10 Secret Los Angeles Gardens Locals Love for a Lush Escape

Sometimes you need a breath of fresh air in the middle of the city.

Butterfly on flower at Gardena Willows Wetland Preserve
Photo: Courtesy of Gardena Willows Wetland Preserve

Los Angeles is fertile ground for growing lush gardens with its always sunny, Mediterranean-like climate. And you don't have to look far to find these verdant landscapes.

Sure, you may know the Getty's Central Garden and The Huntington Library's botanical gardens, but many more secret gardens are sprouting in the nooks and crannies of the city's best neighborhoods.

We dug around to find 10 secret gardens in Los Angeles that you can visit — some are even free.

Norton Simon Museum Sculpture Garden, Pasadena

Sculpture Garden at Norton Simon Museum, Los Angeles, California
Courtesy of Norton Simon Museum

After perusing the museum's collections, step outside to admire the art and nature in the Sculpture Garden inspired by Monet's Giverny. A large pond brimming with water lilies sits surrounded by seasonal blooms and bronze sculptures. A path abutted by daylilies and bog plants leads to lemon-scented gum trees, bamboo trees, and a stone waterfall in the shade of cypress and cedar trees.

Amir's Garden, Griffith Park

The hilltop garden with expansive city views is a haven for hikers and equestrians. Iranian immigrant Amir Dialameh planted the garden in 1971 after a fire scorched the mountain. Amir, who passed in 2003, singlehandedly grew a wild tangle of trees and water-bearing plants to prevent fires from devouring this rugged patch of land. A creative gardener, he built planters from recycled materials and placed benches in cozy spots along a maze of pathways. You don't have to be an avid hiker to reach this secret LA garden that's tended by volunteers. It's about a half-mile walk up a sandy fire road.

California Botanic Garden, Claremont

Wander through the world's largest garden dedicated to California's native plants. Thousands of plants in their natural habitat adorn the 86-acre garden. Habitats include a wildflower meadow, a fan palm oasis, a redwood grove, desert plants, oak trees, and Joshua trees. Keep your eyes open for rabbits, a fox family, and birds.

Virginia Robinson Gardens, Beverly Hills

Virginia Robinson Gardens, Beverly Hills, California
Iris Schneider/Getty Images

In 1911, Virginia and Harry Robinson (of the Robinson department stores) stumbled upon a barren field, built a mansion, and grew a garden that evolved into a 6.2-acre oasis with a Front Meadow, Italian Terrace Garden, King Palm Forest, Rose Garden, and other spaces where the Robinsons hosted lavish garden parties attended by royalty and celebrities. This LA garden is now a Los Angeles County public park open by appointment. Book a tour or join an Annual Garden Tour (the next one is on Oct. 22, 2022) to learn more about this historic estate.

SuihoEn Japanese Garden, San Fernando Valley

There's purpose and symbolism for everything in this authentic Japanese garden, which utilizes water from the Donald C. Tillman reclamation plant. The reclaimed water feeds the lake and three-level waterfalls (symbolizing heaven, man, and Earth) in the "wet-strolling" garden, where water lilies and lotus flowers bloom in summer. In the dry Zen garden, dichondra mounds form Tortoise Island (symbols of longevity), and a path leads to a wisteria-covered arbor. A traditional tea garden and a tatami-mat teahouse are also nestled within a bamboo hedge.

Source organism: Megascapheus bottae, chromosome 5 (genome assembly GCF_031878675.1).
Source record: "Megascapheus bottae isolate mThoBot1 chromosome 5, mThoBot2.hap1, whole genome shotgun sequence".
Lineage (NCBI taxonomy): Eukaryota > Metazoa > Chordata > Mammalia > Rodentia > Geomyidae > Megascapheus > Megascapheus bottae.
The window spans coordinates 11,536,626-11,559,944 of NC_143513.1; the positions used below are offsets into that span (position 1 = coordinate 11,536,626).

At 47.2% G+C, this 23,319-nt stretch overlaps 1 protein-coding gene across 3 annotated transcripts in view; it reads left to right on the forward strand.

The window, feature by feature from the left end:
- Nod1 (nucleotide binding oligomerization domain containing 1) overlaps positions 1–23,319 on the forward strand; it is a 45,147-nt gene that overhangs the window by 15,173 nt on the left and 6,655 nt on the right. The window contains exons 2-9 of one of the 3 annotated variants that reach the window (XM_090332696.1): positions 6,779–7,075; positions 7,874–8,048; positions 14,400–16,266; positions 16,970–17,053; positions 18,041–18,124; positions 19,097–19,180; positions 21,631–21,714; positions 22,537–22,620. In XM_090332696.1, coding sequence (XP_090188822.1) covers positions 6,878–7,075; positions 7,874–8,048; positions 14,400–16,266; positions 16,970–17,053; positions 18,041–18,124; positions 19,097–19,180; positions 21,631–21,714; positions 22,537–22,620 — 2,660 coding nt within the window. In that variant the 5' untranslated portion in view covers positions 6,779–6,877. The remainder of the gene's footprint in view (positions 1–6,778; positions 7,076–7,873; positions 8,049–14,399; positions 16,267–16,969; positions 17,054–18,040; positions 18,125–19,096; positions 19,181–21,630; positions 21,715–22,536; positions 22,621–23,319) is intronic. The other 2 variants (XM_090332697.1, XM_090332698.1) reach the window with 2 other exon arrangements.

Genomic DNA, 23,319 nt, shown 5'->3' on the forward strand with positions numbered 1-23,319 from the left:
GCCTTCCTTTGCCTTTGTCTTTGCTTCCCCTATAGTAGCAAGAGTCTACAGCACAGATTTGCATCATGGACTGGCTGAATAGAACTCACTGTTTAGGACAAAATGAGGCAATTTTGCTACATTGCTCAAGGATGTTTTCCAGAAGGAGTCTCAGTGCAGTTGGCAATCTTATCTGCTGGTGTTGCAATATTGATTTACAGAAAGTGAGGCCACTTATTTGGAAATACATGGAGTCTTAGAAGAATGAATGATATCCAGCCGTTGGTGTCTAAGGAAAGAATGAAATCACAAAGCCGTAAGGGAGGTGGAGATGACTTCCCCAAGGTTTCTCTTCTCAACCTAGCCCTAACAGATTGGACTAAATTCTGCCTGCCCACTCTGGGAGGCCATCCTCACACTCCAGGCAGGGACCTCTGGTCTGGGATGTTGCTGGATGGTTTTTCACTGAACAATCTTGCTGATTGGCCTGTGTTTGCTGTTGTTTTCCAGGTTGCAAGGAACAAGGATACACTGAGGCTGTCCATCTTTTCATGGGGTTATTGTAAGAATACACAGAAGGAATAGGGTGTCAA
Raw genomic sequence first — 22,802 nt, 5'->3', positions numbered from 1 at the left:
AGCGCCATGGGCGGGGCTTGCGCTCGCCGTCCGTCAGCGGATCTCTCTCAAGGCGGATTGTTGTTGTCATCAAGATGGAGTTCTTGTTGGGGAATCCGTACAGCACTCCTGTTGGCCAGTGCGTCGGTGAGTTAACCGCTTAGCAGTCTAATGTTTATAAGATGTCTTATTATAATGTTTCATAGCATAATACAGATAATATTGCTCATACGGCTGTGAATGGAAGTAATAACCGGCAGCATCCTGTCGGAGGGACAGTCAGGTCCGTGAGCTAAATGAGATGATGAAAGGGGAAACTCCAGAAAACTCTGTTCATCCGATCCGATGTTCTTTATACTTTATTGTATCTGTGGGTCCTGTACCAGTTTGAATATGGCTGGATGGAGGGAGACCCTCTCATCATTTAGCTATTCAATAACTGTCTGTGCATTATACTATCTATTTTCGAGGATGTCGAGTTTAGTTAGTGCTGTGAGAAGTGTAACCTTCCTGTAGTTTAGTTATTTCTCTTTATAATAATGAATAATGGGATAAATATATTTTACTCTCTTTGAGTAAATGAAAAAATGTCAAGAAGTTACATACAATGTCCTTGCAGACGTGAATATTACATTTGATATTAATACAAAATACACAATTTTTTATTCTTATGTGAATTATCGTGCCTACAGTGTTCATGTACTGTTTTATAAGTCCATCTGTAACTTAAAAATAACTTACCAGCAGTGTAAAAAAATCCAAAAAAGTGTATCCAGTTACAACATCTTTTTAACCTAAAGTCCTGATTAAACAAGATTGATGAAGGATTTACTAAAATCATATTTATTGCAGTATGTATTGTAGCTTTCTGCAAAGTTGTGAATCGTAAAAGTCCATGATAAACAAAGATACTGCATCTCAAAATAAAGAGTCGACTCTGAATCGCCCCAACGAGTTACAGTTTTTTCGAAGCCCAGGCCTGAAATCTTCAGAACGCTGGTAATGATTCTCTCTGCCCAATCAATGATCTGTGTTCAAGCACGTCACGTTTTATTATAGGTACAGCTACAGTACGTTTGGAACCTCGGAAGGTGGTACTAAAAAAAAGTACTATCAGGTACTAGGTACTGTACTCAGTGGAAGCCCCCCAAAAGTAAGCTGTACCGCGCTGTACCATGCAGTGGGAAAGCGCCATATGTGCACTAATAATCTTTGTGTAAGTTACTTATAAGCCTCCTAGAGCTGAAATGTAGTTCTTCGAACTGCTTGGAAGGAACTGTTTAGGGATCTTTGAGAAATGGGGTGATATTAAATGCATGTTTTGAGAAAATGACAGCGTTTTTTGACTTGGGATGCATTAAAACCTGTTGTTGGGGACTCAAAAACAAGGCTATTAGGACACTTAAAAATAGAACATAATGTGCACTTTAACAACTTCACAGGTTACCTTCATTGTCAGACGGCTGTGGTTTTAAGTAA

Arlington Garden, Pasadena

The site of Pasadena's only dedicated public garden was initially slated for a freeway. But community opposition transformed the proposed roadway into the flourishing Arlington Garden, a botanical garden with a citrus grove and native fauna that attract birds, bees, and butterflies.

Mildred E. Mathias Botanical Garden, UCLA

Mildred E. Mathias Botanical Garden, Los Angeles, California
Courtesy of MEMBG Staff

Located on the UCLA campus, over 3,000 types of plants grow in the 7.5-acre Mildred E. Mathias Botanical Garden. Among the diverse collections are Hawaiian native plants, an ancient forest, and a Mediterranean ecosystem. A stream that runs year-round (thanks to a recirculating pump) provides a habitat to turtles and koi.

Gardena Willows Wetland Preserve, Gardena

Explore one of the last remaining natural wetlands in the LA area. The 13.6-acre preserve is an urban oasis with tall willows, native plants, water features, and wildlife. The community-supported nature park is home to birds and butterflies and is a migratory stop for ducks and other migrants.

The Earl Burns Miller Japanese Garden, Long Beach

See a black rock beach, feed koi, do yoga in the Zen garden, and relax in the tea garden at this secret garden in Long Beach. The 1.3-acre hybrid Japanese garden is located on the campus of California State University, Long Beach and boasts an enviable bonsai collection too.

The Wrigley Memorial and Botanic Garden, Catalina Island

The Wrigley Memorial and Botanic Garden, Catalina Island
Jes Stackhausen

Perched atop a hill on Catalina Island, the Wrigley Memorial and Botanic Garden is home to plants that only grow on California's islands. Once you arrive on Catalina via a one-hour boat ride, you can walk, bike, or drive a golf cart to the garden. Named for the island's primary developer, William Wrigley Jr., the memorial is the centerpiece of the botanic garden.

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